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Brett Kavanaugh may or may not be racist, but Donald Trump’s pick to be a Supreme Court justice has certainly shown he has racist tendencies, at the very least.

What’s the difference, you ask? Judging from Kavanaugh’s past email correspondence with his colleagues and buddies alike, not much at all. And thanks to Corey Booker, the New Jersey senator who risked his job by making public files that were confidential, America has now unmasked (or unhooded?) Kavanaugh to show who he really is – or was, at least.

Either way, it’s troubling, to put it mildly, to know that apparently Kavanaugh isn’t (or, wasn’t) even remotely interested in fixing racism, according to one of the emails Booker released against the wishes of his Republican counterparts who threatened to have him ousted from the Senate.

“The desire to remedy societal discrimination is not a compelling interest,” he wrote in a 2001 email about racial profiling.

A couple of years later, Kavanaugh doubled-down by decidedly opposing affirmative action, the Wall Street Journal reminded readers on Tuesday. When asked about how President George W. Bush’s White House could tout a diverse workforce while opposing affirmative action, Kavanaugh said in no uncertain terms, “Diversity is a permissible goal but a state must use race-neutral criteria when available.”

But wait, there’s more.

“He has criticized ‘special legislation’ for minorities and, in a 1999 interview, said he looked forward to the ‘inevitable’ day in 10 or 20 years when, he predicted, the Supreme Court ‘says we are all one race in the eyes of the government,’” the Wall Street Journal also wrote.

While the above two examples are probably worrying enough to most Black folks, Asians may also want to pay attention to Kavanaugh’s apparent racism, according to one of the emails that tried to reinforce racial stereotypes.

The man who is closer than ever to officially succeeding Anthony Kennedy on the Supreme Court once tried to crack a joke about getting sexual favors from a would-be Asian massage parlor in an email with “Su Ching is booked” as the subject line.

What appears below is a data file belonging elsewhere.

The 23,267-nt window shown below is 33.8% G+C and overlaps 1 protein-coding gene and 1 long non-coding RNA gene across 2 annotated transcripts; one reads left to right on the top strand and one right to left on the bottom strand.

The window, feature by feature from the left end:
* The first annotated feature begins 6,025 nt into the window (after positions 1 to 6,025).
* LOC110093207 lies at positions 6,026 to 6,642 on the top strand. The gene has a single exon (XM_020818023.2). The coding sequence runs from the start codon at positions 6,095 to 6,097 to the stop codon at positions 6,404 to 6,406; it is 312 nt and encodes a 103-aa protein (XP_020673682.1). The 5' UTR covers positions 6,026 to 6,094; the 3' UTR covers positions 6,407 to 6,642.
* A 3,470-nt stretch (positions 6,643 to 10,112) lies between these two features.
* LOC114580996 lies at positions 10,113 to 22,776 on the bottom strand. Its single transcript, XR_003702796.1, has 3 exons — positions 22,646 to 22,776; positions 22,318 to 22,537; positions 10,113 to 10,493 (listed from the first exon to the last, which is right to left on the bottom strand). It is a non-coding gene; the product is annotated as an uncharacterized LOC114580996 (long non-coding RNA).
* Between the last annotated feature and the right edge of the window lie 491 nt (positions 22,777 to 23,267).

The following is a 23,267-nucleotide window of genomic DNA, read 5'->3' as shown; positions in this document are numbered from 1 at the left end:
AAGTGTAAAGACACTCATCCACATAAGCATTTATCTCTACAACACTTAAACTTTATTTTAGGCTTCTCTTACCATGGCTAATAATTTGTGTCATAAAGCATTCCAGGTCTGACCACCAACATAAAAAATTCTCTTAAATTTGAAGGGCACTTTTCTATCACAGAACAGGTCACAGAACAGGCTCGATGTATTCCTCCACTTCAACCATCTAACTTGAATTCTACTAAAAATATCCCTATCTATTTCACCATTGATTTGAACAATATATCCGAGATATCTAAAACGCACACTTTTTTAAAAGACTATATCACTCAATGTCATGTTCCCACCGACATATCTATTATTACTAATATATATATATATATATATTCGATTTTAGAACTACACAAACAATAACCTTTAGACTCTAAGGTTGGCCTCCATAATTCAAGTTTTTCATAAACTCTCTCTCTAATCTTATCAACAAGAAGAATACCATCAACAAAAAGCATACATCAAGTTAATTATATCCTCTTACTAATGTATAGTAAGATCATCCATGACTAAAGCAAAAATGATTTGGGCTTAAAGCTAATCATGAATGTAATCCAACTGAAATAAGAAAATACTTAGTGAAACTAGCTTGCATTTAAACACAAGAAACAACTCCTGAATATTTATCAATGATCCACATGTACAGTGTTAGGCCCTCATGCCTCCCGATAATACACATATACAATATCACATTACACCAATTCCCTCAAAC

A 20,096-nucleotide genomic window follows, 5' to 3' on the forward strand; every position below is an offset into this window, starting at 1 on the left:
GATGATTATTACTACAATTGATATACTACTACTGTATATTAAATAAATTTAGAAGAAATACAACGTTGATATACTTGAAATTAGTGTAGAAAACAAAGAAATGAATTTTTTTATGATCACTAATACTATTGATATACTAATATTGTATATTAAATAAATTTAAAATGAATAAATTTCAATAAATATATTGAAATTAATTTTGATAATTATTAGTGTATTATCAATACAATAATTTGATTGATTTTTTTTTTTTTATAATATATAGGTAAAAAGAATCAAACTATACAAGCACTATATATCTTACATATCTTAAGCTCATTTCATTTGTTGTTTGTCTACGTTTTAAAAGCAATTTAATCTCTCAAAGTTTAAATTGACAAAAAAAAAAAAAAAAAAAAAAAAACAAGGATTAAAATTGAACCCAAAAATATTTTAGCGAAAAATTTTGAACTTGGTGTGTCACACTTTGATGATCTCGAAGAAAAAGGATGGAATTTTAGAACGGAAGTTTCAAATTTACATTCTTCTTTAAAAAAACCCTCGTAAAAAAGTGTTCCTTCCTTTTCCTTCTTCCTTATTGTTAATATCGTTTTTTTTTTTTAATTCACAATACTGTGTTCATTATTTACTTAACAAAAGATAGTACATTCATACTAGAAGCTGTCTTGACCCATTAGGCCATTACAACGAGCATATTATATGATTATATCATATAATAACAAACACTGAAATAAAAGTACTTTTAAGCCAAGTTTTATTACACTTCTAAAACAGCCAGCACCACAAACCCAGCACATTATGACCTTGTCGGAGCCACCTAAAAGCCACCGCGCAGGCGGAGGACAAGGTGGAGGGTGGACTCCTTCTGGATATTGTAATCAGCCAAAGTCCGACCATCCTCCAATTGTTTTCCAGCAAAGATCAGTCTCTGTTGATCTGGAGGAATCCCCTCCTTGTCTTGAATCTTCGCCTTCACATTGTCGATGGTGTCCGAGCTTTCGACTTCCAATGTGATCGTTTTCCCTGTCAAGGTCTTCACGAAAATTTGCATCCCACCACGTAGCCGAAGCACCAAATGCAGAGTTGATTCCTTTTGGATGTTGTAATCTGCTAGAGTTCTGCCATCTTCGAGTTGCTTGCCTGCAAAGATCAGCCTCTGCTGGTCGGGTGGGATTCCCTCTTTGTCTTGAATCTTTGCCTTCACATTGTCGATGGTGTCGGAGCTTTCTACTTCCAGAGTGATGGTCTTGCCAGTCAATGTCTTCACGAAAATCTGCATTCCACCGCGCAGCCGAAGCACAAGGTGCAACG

The NAACP blasted Kavanaugh as “a dangerous ideologue whose extreme views on civil rights would solidify a far right majority on the Supreme Court,” and more than 100 other civil rights and human rights groups were opposing him, too.

Nevermind the fact that Zina Bash, Kavanaugh’s former law clerk, was caught on camera during his Senate confirmation hearings this week flashing what appeared to be a white power hand sign.

Kavanaugh’s threat to America goes well beyond race, as women, in general, have every right to be alarmed after the circuit court judge on Thursday referred to birth control as “abortion-inducing drugs.”

He also stands accused of lying in 2004 when he was testifying before a Senate body during a confirmation hearing for his current position. If he could lie back then, obviously he could also lie this time around.

While Booker said he was ready to accept whatever consequence for releasing the emails, including expulsion from the Senate, chances are that won’t happen. “Many senators have opted to resign instead of suffering the indignity of being ousted,” according to Fast Company.

Coupled with Kavanaugh’s views on race, his stance on abortion, and its implications for the historic Roe v. Wade decision could be disastrous for the country across racial and economic lines.


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Brett Kavanaugh’s Dangerous Relationship With Race In America, Explained  was originally published on